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The Second Part consists of translations from some of the most popular French writers of the present age. It may be as well to repeat, that my reason for introducing those translations is, that I believe there is no better way for an English pupil to become perfectly acquainted with French composition than by endeavouring to reproduce the wording of a text from a translation which retains the peculiarity of character, the idiosyncrasy of the writer; whilst simply rendering French into English is too often but a mere unprofitable guesswork. Besides, I am of opinion that the student must be stimulated by the thought that the text which he is trying to reconstrue does actually exist -a kind of mark, as it were, for him to aim at.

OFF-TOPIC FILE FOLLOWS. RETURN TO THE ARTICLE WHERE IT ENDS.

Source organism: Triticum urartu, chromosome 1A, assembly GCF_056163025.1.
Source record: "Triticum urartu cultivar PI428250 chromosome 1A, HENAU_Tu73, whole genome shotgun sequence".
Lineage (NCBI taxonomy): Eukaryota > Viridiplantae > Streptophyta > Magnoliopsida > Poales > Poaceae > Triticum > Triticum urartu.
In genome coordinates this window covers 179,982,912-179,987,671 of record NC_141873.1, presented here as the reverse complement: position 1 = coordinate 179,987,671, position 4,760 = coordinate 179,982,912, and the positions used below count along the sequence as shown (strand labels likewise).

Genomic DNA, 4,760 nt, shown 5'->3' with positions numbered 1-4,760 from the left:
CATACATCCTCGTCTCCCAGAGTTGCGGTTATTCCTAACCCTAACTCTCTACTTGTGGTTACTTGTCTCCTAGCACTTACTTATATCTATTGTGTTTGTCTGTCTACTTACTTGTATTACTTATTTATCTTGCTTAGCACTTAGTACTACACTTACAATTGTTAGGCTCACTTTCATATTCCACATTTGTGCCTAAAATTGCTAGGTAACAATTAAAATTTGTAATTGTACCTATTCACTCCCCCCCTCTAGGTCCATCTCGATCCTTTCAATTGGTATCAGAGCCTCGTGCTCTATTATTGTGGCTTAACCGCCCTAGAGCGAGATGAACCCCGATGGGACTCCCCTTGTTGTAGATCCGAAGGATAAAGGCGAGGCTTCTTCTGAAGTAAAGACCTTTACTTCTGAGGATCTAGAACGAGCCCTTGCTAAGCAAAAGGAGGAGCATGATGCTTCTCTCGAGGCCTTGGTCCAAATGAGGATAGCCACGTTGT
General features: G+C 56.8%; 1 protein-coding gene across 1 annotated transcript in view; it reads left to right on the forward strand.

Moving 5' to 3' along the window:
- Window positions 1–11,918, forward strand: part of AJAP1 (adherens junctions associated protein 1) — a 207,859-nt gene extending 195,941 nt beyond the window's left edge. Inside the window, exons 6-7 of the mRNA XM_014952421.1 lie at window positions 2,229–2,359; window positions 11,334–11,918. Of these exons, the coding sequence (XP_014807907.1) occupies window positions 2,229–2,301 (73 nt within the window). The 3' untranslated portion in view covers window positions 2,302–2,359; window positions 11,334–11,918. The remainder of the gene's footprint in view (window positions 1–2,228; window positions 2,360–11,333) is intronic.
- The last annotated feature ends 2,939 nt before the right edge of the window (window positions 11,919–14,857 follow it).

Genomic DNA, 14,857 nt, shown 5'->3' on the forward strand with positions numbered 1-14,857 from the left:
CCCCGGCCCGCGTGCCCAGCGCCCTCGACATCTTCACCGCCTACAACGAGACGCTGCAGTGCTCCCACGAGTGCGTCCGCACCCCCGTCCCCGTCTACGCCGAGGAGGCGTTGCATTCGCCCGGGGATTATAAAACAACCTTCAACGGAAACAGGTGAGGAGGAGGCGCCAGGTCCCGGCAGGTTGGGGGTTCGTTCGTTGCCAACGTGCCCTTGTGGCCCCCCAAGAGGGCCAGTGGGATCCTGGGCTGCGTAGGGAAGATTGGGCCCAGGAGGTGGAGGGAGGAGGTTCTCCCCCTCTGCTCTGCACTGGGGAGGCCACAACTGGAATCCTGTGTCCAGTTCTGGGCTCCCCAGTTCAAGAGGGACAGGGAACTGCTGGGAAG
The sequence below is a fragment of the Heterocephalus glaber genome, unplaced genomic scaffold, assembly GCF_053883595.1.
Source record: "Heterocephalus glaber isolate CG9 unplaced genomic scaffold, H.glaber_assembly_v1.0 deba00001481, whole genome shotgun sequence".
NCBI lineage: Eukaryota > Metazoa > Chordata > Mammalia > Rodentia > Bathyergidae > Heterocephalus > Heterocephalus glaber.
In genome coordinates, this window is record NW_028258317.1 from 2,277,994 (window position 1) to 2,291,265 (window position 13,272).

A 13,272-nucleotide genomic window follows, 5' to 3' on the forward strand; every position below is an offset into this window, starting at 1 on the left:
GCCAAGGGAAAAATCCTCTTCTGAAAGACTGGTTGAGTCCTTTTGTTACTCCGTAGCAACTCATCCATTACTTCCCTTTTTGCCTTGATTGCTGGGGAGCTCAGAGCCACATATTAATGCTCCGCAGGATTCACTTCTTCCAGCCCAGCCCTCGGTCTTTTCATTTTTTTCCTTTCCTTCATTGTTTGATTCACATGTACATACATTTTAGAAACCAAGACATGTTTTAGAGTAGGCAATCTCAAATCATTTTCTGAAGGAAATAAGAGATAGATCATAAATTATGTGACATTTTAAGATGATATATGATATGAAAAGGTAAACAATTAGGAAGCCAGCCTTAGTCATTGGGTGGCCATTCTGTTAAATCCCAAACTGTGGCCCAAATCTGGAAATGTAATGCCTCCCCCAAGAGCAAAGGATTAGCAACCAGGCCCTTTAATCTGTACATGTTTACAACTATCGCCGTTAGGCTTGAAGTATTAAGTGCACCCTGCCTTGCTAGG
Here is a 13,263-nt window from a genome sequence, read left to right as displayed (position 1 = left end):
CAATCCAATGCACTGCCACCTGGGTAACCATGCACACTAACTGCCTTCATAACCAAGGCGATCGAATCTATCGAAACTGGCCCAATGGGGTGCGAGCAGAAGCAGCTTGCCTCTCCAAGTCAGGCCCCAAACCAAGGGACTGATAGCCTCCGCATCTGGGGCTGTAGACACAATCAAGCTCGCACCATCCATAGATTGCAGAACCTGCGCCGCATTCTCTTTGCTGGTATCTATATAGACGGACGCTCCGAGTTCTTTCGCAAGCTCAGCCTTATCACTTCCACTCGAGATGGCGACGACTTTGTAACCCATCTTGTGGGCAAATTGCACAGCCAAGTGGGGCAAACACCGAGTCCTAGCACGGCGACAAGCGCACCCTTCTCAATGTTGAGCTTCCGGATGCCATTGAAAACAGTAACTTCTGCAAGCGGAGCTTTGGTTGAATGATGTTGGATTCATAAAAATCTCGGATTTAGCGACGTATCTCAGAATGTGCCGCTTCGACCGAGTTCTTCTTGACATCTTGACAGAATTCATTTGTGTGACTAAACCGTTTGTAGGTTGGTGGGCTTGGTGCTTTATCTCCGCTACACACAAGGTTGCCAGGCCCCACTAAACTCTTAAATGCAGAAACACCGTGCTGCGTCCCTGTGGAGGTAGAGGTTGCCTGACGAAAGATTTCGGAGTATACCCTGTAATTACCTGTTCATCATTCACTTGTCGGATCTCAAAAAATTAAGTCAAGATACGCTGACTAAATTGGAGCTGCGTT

This Second Part, progressive in itself, must be considered quite independent of the First, and not as its continuation. It will, on the whole, be found very easy, and might have been placed at the beginning of the book were it not for its peculiar character, which, in fact, makes it little more than an annex to the principal portion of the work.

In conclusion, I trust that whilst the great variety of subjects, all carefully selected from the original works, will give this volume an interest which a sameness of matter generally fails to awaken, the quality and spirit of the extracts will prove true to the object I have always had in view as a lecturer and a teacher--that of raising, as much as lies in my power, the tone of mind of the young student.

A. M. KING'S COLLEGE, LONDON;

February, 1860.

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